# Shorten Amounts To Thousands (K), Millions (M), Billions (B), and Trillions (T)

Pictures they say are worth a thousand words, and the featured image at the top should clearly communicate what this piece is all about – that is shortening huge amounts into summarized versions.

The devil lies is in the details (like the ones in the number cloud inserted), but there are situations where those details are quite unnecessary such as where displaying huge amounts – like 123,440,782,000 – in a chart or a summary report could be more helpful if a shortened version – i.e. 123.44B or 123B depending on the decimal places specified – is used which will still convey the intended meaning to the audience.

If you want to be able to shorten huge amounts for some of the reasons in the foregoing paragraph, then you are at the right place. In fact, it is that simple to do.

## The Approach

One way of looking at this is to start from the highest unit, trillions, to the lowest unit, thousands, to determine where a given amount falls. The natural thinking in this approach is that if a number is not in the trillions, it’ll probably be in the billions, or millions, or in the thousands, etc.

In determining the correct unit for a given amount, simply divide the amount by the unit representation (the lowest amount that makes up that unit, e.g. 1,000 for thousands unit) and if the remainder is greater than or equal to 1, then the amount is in that unit, otherwise move onto the immediate lower unit and repeat the process.

## The Walk-through

Finding the correct unit for 52,000,000 (Fifty-Two Million) is demonstrated below in the same order in which the algorithm to be implemented will be looking at the provided amount.
The left column shows the computational operation and the right column shows the result of the test whether the remainder is greater than or equal to 1 which is the stopping/terminating condition for not performing a subsequent division by the base amount in the next lower unit.

Operation Result
T `52,000,000 / 1,000,000,000,000` FAIL
B `52,000,000 / 1,000,000,000` FAIL
M `52,000,000 / 1,000,000` PASS

## Server-side Implementation In PHP

``````class Formatter
{

const THOUSAND  = 'K';
const MILLION   = 'M';
const BILLION   = 'B';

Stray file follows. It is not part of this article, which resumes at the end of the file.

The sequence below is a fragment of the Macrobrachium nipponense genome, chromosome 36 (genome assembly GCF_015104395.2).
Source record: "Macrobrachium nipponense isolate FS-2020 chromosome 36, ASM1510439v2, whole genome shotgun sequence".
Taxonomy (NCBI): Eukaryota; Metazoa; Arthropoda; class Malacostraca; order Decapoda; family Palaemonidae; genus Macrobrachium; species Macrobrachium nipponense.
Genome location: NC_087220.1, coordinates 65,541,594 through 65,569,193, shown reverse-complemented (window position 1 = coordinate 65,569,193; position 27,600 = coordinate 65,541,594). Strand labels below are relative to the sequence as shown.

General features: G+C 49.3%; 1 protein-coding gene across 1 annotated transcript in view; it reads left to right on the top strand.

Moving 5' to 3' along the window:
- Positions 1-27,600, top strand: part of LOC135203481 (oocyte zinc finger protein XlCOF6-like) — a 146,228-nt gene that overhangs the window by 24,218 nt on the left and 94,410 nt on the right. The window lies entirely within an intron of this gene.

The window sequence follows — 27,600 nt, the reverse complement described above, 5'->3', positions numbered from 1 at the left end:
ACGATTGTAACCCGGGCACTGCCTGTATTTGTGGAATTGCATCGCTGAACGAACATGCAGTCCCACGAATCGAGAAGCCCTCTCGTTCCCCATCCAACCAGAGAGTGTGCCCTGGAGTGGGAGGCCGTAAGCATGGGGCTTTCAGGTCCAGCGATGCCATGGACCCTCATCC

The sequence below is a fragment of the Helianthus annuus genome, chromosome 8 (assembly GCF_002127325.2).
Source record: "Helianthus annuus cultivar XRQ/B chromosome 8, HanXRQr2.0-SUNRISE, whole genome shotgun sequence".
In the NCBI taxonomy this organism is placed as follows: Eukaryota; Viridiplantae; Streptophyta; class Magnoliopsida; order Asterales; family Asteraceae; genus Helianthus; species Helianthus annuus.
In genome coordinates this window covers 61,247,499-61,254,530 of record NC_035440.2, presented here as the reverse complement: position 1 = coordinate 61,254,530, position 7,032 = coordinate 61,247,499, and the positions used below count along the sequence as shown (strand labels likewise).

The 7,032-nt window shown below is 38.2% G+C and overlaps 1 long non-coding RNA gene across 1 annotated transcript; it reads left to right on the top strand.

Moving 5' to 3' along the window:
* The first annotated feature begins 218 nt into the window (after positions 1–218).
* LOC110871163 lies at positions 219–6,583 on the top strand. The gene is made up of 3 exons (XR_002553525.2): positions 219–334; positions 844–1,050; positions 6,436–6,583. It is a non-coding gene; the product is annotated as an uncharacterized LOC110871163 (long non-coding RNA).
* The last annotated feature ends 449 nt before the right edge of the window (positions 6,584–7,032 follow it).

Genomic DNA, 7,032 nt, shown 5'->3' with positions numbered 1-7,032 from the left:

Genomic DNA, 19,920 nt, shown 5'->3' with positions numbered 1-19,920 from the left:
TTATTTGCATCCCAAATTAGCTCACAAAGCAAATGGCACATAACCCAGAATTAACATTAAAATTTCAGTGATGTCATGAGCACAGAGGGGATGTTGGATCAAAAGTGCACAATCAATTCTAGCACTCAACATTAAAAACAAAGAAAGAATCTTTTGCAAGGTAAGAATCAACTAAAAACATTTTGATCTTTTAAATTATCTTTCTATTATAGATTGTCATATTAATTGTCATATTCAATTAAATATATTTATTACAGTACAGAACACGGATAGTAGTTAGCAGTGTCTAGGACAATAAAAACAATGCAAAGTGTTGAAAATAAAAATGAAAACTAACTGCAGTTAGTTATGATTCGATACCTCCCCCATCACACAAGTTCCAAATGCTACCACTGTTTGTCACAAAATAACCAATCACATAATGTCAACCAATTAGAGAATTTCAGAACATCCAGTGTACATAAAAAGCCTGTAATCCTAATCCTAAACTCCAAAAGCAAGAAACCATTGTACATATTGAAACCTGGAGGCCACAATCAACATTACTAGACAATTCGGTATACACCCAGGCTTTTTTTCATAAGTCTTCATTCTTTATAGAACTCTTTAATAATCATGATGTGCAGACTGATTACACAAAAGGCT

const TRILLION  = 'T';

public static function humanReadable(
\$amount,
\$decimalPlaces = 2,
\$preserveAmountUpToUnit = ''
)
{
\$units = [
self::TRILLION  => 1000 * 1000 * 1000 * 1000,
self::BILLION   => 1000 * 1000 * 1000,
self::MILLION   => 1000 * 1000,
self::THOUSAND  => 1000,
];

\$result = \$amount;
\$selectedUnit = '';
foreach (\$units as \$key => \$unit) {
\$result = \$amount / \$unit;
if (\$result >= 1) {
\$selectedUnit = \$key;
break;
}
}

if (\$selectedUnit && \$preserveAmountUpToUnit &&
\$units[\$selectedUnit] <= \$units[\$preserveAmountUpToUnit]
) {
return number_format(\$amount, \$decimalPlaces);
}

return \$selectedUnit ?
number_format(\$result, \$decimalPlaces) . \$selectedUnit :
\$amount;
}

}
``````

### What is the preserveAmountsUpToUnit parameter for?

Well, it was for my particular use case where I wanted amounts up to a certain unit to remain in their raw form instead of being shortened. You can see that in the second example under the usage section of this post.
In the event you do not have such a use case, simply do not provide an argument for the last parameter during the function call.

### Is 1000 * 1000 * 1000 * 1000 really necessary?

The thousands multiplier was to make certain that the appropriate number of zeros are in place and to make the code more readable, but that can conveniently be replaced with the exact amount, such as 1000000000 for a billion, if you prefer.
This would not have been necessary in languages that allow the use of underscores in numeric literals, e.g., 1_000_000_000_000. Java have had this feature since Java SE 7, now Python in its version 3.6 (PEP 515) release, it only seems like a matter of time before it hits your programming language.

## Client-side Implementation in JavaScript

The implementation can be viewed by clicking on Formatter JS.
This version comes in handy if you are getting the data on the client-side, say through an API call in the browser, or using JavaScript on the server-side in NodeJS.

``````Formatter = {}
Formatter.THOUSAND = 'K';
Formatter.MILLION  = 'M';
Formatter.BILLION  = 'B';
Formatter.TRILLION = 'T';

Formatter.humanReadable = function(amount, dp=2,
preserveAmountUpToUnit = '') {
var baseAmounts = {},
result = amount,
selectedUnit = '';

if (isNaN(amount)) return amount;
baseAmounts[this.TRILLION] = 1000 * 1000 * 1000 * 1000;
baseAmounts[this.BILLION]  = 1000 * 1000 * 1000;
baseAmounts[this.MILLION]  = 1000 * 1000;
baseAmounts[this.THOUSAND] = 1000;

for(var unit in baseAmounts) {
var baseAmount = baseAmounts[unit];
result = amount / baseAmount;
if (result >= 1) {
selectedUnit = unit;
break;
}
}

if (preserveAmountUpToUnit && selectedUnit &&
baseAmounts[selectedUnit] <= baseAmounts[preserveAmountUpToUnit]) {
return amount.toFixed(dp);
}

return result.toFixed(dp) + selectedUnit;
}
``````

## The Usage

Example Result
`Formatter::humanReadable(1200)` `1.20K`
`Formatter::humanReadable(1200, 2, Formatter::THOUSAND)` `1,200.00`
``` Formatter::humanReadable(123,440,782,000) ``` `123.44B`

Invocation in JavaScript would be something like the code below, note the only difference is the replace of the double colon (::), which is a scope resolution operator in PHP for accessing static and constant members of a class, with a single dot (.).

``Formatter.humanReadable(1245000, 2, Formatter.THOUSAND)``

## Conclusion

With what we have now, we can confidently make any huge amount humanly readable to our application users when it becomes necessary. Do take note that my threshold is in trillions, but you could as well go beyond that if you deal with figures beyond that with some minimal additional lines of code being added.

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